Monday, April 20, 2009

On the River: Gunnison River, Gunnison, CO

We just couldn't get enough fishing on Saturday, so we decided to hit the Gunnison River on Sunday. It was pretty short lived, only fishing from 2:30 to 4:30, but because of the recent cold weather, the blood-flow of spring runoff was staved off for one last day and we decided to capitalize on it.

Fun story, really ... we fished a lot of the usual to start with and didn't have much luck. We did see some dark bodied caddis flying around, along with a few small black stones. Being a small-fly kind of guy, I don't spend much time fishing Stonefly patterns; but guessing the fish were pretty deep, I decided to rig up with a Prince Nymph and egg pattern combination (see reasoning from previous blog). 

The tungsten Prince Nymph and slow deep water have a tendency to butt heads, so we found ourselves hooking up on the bottom quite frequently. That's when the gears in my head got turning a bit (insert rusty creaking noise here) and I started doing a light "pull set" to release the fly from the obstacle hanging it up. The thought was, that if a fish hit, I'd feel the resistance, and if not, a slow pull set would imitate a Stonefly crawling toward the banks like its usual hatching process.

Turns out I was right! We ended up hooking 8 fish in about 20 minutes, all in the healthy 14"+ range. It was like clockwork ... we would make a few pull sets and inevitably one of them would pull back, then you just lifted the rod like normal and waited for the fast run of a 14" brown to ensue.

I think that's what I love about this sport so much - even in the highly predictable West, you can still figure out new, unique situations that you've never tried before.

Here's to Discovery!

On the River: Uncompahgre River, Montrose, Colorado

As you no doubt gathered from my earlier post, Michelle and I were a little sick of the late season snow storms, so we decided to head west on Saturday toward Montrose/Grand Junction area to try and improve our weather odds. Our sights were set on the Gunnison Gorge, but as fate would have it, the North Fork of the Gunnison was running at 1000+ CFS, meaning you couldn't wade across it to access the clearer dam release water of the Gorge. So, we decided to try out the Uncompahgre River just below Ridgway Reservoir.

It's a catch and release stretch of water, and I had heard it was on par with the Taylor River C & R. The water was flowing pretty high and fast, but greenish/clear. All and all it was a pretty successful day and definitely scratched where it itched. From a visual scan of the river it is NOT on par with the fish size of the Taylor C & R, but there were a lot of deep holes we couldn't really see into all that well.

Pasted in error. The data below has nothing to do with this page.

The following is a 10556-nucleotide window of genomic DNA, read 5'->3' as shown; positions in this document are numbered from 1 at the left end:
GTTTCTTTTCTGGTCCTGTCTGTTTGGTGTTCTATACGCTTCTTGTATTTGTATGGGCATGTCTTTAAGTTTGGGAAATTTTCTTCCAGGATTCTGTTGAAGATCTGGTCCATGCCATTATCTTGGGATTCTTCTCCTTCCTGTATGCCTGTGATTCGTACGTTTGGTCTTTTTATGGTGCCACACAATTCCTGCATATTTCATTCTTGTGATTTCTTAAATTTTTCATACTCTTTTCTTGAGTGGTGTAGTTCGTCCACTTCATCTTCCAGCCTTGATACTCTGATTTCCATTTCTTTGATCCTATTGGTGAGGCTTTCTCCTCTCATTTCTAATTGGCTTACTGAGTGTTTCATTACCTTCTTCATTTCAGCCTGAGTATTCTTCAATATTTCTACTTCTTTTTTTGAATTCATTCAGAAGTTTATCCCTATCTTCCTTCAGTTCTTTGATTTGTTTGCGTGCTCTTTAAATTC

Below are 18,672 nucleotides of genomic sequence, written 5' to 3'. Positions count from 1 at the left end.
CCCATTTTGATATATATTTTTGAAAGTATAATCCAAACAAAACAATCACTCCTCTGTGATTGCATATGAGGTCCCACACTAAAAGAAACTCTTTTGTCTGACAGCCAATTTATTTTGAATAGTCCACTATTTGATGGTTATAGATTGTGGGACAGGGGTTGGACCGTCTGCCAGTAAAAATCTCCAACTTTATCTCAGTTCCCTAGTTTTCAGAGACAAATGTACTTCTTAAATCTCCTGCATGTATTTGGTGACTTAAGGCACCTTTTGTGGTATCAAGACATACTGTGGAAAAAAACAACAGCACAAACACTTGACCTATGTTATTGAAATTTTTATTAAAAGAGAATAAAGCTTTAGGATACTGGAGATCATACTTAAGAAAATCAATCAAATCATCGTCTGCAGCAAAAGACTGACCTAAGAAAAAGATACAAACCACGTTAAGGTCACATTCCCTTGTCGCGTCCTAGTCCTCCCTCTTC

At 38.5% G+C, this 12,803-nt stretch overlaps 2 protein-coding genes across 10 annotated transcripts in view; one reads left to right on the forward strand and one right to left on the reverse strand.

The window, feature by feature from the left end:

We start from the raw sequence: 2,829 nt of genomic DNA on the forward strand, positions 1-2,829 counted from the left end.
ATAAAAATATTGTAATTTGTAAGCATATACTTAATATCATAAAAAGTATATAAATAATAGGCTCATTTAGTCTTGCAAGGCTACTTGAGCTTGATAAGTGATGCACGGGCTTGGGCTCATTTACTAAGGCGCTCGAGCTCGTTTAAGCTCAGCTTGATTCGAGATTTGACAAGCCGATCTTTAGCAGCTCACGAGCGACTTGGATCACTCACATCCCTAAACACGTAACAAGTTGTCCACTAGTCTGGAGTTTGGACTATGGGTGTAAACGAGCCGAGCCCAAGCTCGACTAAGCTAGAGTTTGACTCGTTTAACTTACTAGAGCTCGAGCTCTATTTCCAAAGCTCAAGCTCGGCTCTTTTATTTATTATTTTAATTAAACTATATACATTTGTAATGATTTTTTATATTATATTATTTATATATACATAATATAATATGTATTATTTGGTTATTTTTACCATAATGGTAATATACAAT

We got a bit of a tease with hooking up in the first 15 minutes of being on the water with a 16" rainbow, but the rest of the day was filled with consistent 8" to 12" fish. Surprisingly, most of the fish were really good looking, including this rainbow that had some unique spotting.

Most of the time we fished what will become known to the regular readers of this blog as the "Jeff Allen standard nymph rig". That's right, you guessed it ... a soft hackle bead headed hare's ear with a blacktail baetis trailing by about 8". I always use an adjustable indicator so I can set my depth based on each spot I'm fishing (setting your depth right gives you the best chance at strike detection).

It was a great day on the river, and would have been even if we caught nothing - simply because we were in light, hooded sweatshirts basking in the 60 degree sun. Nothing but smiles here ... and I've now fished another stretch of water that I intend to go back and visit again.

Good Drifts,

Friday, April 17, 2009


Oh, the Spring! It's such a tease. You think that winter is nearing an end, and then suddenly ... 6" of new snow on April 17th. It is not so much that a little spring storm has got me all riled up, but the fact that the weather has decided to make the last 3 weekends unfishable with rain, snow and massive amounts of wind. To make matters worse, come Monday morning the clouds roll away and it's a sunny 50 degrees.

I think, to the fly fisherman, that is what is so hard about the winter. Sure you can get out plenty of days if your prepared and willing to be a little patient for the right weather, but then you start to dream of summer days (jay actually wrote a great article that you should check out) and think you are nearing them, only to find that Spring is still in the way and even though the air is warmer, the conditions can be pretty tough (especially in the West).

I have no real point to this entry, except to express my displeasure that Michelle and I were planning on heading to the lower Gunnison River Gorge and soak up the sun, and now it is not so.